Another feature possible with batteries of the classes described above is the addition of a sidewall 9 to the casing 1 as illustrated in FIGS. 6 and 7. The sidewall 9 helps in placing and maintaining the casing 1 in its functional position with relation to the battery 7. However, the sidewall 9 need not be continuous. Thus, by way of example, FIG. 7 illustrates an "H" shaped version of the invention having a sidewall 9 with arc shaped segments extending in one direction at right angles to the branches of the "H." As will be obvious from a review of this figure, numerous simple variations of the same type are possible without exceeding the scope of this invention. In FIG. 6, a continuous sidewall 9 "cups" and surrounds the end of the battery 7 adjacent to its positive pole 5. However, like the other versions illustrated in FIGS. 1 through 5, these versions are fully reversible, and will function equally well when placed around and adjacent to the end of a battery adjacent to its negative pole 6. Like the other configurations described, the wall thickness "t" of the sidewall 9 is important to its ability to be used with numerous battery manufactures. A minimal thickness should be sought. In this regard, it has been determined that a thickness "t" of approximately 0.020 inch may advantageously be used with casings of the dimensions previously described. It should be obvious that the sidewall 9 can extend on both sides of the casing 1, thereby "cupping" and surrounding the ends of both batteries between which it is positioned. Further, suitable thickening of the casing 1 and the sidewalls 9 will allow use of batteries with smaller sizes than normal with a battery powered device, as explained in more detail with reference to FIG. 9, infra.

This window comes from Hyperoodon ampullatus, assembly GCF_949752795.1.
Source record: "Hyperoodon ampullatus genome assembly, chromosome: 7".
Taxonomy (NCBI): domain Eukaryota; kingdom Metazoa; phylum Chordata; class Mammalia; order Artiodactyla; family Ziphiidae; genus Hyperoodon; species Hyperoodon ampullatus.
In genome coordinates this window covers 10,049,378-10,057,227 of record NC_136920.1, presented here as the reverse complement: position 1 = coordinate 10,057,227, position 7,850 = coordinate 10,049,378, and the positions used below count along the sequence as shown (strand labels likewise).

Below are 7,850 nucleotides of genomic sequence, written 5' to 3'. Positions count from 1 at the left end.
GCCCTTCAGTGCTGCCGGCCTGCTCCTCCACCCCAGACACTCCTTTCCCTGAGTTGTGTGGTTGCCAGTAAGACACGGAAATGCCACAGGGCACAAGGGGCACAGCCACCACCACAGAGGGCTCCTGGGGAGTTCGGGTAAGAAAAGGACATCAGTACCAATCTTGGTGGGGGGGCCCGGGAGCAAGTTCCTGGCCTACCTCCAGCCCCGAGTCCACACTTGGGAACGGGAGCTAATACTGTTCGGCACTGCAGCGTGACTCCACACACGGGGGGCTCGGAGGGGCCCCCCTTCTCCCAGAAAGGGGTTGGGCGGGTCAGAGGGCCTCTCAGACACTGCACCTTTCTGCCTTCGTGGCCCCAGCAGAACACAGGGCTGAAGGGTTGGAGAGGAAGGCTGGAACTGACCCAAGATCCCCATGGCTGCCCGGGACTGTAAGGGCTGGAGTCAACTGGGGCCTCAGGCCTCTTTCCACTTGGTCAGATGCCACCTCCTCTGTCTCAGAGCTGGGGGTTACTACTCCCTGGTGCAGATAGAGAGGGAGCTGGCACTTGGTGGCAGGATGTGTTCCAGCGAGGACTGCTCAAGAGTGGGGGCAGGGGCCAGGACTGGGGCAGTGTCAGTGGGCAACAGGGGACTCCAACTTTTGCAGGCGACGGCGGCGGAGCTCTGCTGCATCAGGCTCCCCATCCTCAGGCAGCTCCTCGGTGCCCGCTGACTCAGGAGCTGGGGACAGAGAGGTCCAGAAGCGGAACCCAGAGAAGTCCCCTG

FIG. 7 also illustrates the use of two resistors in parallel rather than in series. This arrangement can often serve as a means of minimizing the Depth "D" of the casing 1 while at the same time increasing the watt/power capacity of the invention. As previously noted, this dimension must generally be minimized in order for the casing 1 to be able to fit into a battery compartment 4 (due to the minimal leeway provided by the spring biasing means included in the battery compartment). However, the resistor(s) 8 utilized in this invention also have a diameter that must be taken into account. Their diameter generally provides a minimum value for "D"; thus, if their diameter can be minimized, "D" can be minimized. This goal can often be accomplished by use of resistor(s) in parallel connection as illustrated in FIG. 7. A resistor's size (including its diameter) is directly proportionate to its wattage (power) rating. The power "P" (measured in watts) passing through a resistor is equal to the voltage across the resistor multiplied by the current flowing through same (P=V×I). In a series connection current "I" is constant; however, in a parallel connection, the total current is a equal to the sum of the currents flowing through each parallel branch. Thus, as the power "P" flowing through the resistor decreases as the current flow through same decreases, connection of resistors in parallel allows the use of smaller resistors having a lower wattage rating to form a circuit with more watt capacity while at the same time providing a casing with the minimum possible depth "D". The total resistance "R" in this configuration may be derived from the following equations (where R1, R2, and R3 are resistors in parallel connection): ##EQU1## In the more typical arrangement, as illustrated in FIG. 7, where two resistors are utilized: RT =(R1 ×R2)+(R1 +R2).